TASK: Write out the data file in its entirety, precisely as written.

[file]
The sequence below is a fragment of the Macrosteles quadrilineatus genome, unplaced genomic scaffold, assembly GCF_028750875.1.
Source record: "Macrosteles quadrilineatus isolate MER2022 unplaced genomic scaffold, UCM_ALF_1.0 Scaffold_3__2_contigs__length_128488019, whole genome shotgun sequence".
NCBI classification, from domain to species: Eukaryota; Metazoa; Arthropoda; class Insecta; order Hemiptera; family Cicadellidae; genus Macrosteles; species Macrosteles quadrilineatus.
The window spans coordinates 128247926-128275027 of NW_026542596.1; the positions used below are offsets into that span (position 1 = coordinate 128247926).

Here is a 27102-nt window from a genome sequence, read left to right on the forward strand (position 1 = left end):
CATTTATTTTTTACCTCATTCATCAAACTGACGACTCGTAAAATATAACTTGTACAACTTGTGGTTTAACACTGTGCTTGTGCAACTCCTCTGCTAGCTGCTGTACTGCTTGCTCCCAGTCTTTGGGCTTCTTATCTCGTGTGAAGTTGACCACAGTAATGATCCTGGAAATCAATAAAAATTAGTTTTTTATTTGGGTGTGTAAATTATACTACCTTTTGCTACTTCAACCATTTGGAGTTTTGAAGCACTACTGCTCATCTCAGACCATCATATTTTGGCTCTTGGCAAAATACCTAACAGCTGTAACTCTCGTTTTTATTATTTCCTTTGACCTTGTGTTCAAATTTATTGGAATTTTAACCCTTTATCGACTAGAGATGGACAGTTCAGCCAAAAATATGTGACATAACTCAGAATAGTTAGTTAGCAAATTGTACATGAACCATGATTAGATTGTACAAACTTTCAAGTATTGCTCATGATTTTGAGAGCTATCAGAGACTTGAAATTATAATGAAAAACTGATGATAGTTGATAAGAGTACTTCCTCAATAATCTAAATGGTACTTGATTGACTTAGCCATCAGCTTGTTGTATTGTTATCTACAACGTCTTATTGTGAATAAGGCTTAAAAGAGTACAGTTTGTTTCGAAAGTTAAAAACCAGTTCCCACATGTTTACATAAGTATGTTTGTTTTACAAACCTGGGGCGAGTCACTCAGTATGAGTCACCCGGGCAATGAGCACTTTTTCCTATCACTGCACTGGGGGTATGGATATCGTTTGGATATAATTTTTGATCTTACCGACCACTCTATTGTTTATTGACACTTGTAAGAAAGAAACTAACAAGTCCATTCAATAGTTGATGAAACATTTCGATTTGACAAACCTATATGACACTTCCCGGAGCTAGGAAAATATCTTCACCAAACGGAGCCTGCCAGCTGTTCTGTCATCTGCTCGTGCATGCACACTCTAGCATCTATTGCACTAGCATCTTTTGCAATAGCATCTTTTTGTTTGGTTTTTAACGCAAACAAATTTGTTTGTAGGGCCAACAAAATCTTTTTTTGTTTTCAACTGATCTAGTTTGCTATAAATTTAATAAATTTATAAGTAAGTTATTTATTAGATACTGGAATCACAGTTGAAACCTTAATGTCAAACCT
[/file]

The sequence below is a fragment of the Macrosteles quadrilineatus genome, unplaced genomic scaffold, assembly GCF_028750875.1.
Source record: "Macrosteles quadrilineatus isolate MER2022 unplaced genomic scaffold, UCM_ALF_1.0 Scaffold_3__2_contigs__length_128488019, whole genome shotgun sequence".
NCBI classification, from domain to species: Eukaryota; Metazoa; Arthropoda; class Insecta; order Hemiptera; family Cicadellidae; genus Macrosteles; species Macrosteles quadrilineatus.
The window spans coordinates 128247926-128275027 of NW_026542596.1; the positions used below are offsets into that span (position 1 = coordinate 128247926).

Here is a 27102-nt window from a genome sequence, read left to right on the forward strand (position 1 = left end):
CATTTATTTTTTACCTCATTCATCAAACTGACGACTCGTAAAATATAACTTGTACAACTTGTGGTTTAACACTGTGCTTGTGCAACTCCTCTGCTAGCTGCTGTACTGCTTGCTCCCAGTCTTTGGGCTTCTTATCTCGTGTGAAGTTGACCACAGTAATGATCCTGGAAATCAATAAAAATTAGTTTTTTATTTGGGTGTGTAAATTATACTACCTTTTGCTACTTCAACCATTTGGAGTTTTGAAGCACTACTGCTCATCTCAGACCATCATATTTTGGCTCTTGGCAAAATACCTAACAGCTGTAACTCTCGTTTTTATTATTTCCTTTGACCTTGTGTTCAAATTTATTGGAATTTTAACCCTTTATCGACTAGAGATGGACAGTTCAGCCAAAAATATGTGACATAACTCAGAATAGTTAGTTAGCAAATTGTACATGAACCATGATTAGATTGTACAAACTTTCAAGTATTGCTCATGATTTTGAGAGCTATCAGAGACTTGAAATTATAATGAAAAACTGATGATAGTTGATAAGAGTACTTCCTCAATAATCTAAATGGTACTTGATTGACTTAGCCATCAGCTTGTTGTATTGTTATCTACAACGTCTTATTGTGAATAAGGCTTAAAAGAGTACAGTTTGTTTCGAAAGTTAAAAACCAGTTCCCACATGTTTACATAAGTATGTTTGTTTTACAAACCTGGGGCGAGTCACTCAGTATGAGTCACCCGGGCAATGAGCACTTTTTCCTATCACTGCACTGGGGGTATGGATATCGTTTGGATATAATTTTTGATCTTACCGACCACTCTATTGTTTATTGACACTTGTAAGAAAGAAACTAACAAGTCCATTCAATAGTTGATGAAACATTTCGATTTGACAAACCTATATGACACTTCCCGGAGCTAGGAAAATATCTTCACCAAACGGAGCCTGCCAGCTGTTCTGTCATCTGCTCGTGCATGCACACTCTAGCATCTATTGCACTAGCATCTTTTGCAATAGCATCTTTTTGTTTGGTTTTTAACGCAAACAAATTTGTTTGTAGGGCCAACAAAATCTTTTTTTGTTTTCAACTGATCTAGTTTGCTATAAATTTAATAAATTTATAAGTAAGTTATTTATTAGATACTGGAATCACAGTTGAAACCTTAATGTCAAACCT